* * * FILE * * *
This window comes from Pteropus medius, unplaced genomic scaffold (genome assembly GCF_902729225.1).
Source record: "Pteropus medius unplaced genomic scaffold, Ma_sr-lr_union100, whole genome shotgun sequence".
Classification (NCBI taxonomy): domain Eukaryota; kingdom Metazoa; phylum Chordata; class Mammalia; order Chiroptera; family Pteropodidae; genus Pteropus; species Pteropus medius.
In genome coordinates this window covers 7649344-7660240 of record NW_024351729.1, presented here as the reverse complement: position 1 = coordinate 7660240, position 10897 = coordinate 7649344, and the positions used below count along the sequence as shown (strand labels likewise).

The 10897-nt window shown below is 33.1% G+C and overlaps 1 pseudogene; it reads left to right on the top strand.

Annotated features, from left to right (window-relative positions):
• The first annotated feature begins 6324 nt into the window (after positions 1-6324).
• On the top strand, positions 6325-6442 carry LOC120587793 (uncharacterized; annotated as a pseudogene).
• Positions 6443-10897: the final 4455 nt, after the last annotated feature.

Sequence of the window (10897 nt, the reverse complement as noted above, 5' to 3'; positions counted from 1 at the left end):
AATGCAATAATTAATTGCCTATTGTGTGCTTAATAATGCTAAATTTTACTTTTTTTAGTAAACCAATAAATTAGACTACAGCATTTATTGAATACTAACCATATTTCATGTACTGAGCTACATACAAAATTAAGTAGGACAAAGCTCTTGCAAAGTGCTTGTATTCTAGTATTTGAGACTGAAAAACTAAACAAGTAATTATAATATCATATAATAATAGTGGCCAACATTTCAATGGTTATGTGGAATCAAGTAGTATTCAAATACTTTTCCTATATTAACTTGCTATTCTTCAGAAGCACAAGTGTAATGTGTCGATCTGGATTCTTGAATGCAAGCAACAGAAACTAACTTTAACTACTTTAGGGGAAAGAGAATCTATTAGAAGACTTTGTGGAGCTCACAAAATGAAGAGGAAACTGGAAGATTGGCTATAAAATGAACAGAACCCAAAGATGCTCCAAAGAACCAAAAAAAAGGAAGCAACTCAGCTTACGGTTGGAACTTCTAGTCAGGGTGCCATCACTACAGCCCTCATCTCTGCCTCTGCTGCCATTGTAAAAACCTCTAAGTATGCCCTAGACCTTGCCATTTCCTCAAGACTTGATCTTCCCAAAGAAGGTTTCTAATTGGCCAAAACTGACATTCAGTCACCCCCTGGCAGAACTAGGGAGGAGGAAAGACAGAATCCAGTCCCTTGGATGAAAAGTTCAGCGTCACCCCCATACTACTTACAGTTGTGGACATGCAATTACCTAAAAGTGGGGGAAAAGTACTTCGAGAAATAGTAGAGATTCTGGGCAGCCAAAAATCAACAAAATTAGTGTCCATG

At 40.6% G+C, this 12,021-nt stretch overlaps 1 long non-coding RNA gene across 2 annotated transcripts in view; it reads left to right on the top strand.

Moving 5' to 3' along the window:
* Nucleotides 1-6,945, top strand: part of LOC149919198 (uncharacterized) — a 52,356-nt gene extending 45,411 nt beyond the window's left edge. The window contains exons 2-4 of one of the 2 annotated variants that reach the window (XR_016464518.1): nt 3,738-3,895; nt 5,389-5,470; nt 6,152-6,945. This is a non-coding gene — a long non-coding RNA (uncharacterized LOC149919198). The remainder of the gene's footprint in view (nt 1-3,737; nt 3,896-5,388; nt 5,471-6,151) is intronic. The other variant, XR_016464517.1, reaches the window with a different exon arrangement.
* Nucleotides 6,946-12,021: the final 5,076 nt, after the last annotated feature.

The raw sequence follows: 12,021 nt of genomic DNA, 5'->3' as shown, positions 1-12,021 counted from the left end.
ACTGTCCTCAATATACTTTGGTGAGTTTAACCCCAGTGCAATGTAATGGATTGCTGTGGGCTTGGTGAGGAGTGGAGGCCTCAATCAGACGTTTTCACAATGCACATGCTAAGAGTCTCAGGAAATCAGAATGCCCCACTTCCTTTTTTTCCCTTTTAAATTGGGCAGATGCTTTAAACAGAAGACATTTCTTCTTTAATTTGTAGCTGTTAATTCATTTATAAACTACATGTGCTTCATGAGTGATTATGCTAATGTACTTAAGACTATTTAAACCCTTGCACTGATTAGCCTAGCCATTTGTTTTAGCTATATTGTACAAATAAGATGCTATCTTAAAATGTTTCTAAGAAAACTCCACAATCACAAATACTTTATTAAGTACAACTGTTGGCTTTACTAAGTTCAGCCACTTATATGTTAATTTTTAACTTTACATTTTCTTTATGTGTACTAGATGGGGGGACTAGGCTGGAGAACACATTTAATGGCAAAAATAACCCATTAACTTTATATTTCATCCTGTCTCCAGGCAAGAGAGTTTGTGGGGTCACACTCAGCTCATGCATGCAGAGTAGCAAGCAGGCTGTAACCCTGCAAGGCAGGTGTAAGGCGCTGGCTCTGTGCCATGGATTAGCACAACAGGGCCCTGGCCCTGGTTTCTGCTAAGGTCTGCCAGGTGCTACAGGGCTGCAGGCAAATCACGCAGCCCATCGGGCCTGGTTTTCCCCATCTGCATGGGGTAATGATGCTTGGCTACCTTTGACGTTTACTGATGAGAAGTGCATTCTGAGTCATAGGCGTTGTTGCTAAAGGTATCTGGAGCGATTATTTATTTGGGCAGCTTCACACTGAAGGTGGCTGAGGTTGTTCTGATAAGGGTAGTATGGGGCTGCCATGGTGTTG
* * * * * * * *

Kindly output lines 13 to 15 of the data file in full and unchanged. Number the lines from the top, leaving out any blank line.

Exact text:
Moving 5' to 3' along the window:
* Nucleotides 1-6,945, top strand: part of LOC149919198 (uncharacterized) — a 52,356-nt gene extending 45,411 nt beyond the window's left edge. The window contains exons 2-4 of one of the 2 annotated variants that reach the window (XR_016464518.1): nt 3,738-3,895; nt 5,389-5,470; nt 6,152-6,945. This is a non-coding gene — a long non-coding RNA (uncharacterized LOC149919198). The remainder of the gene's footprint in view (nt 1-3,737; nt 3,896-5,388; nt 5,471-6,151) is intronic. The other variant, XR_016464517.1, reaches the window with a different exon arrangement.
* Nucleotides 6,946-12,021: the final 5,076 nt, after the last annotated feature.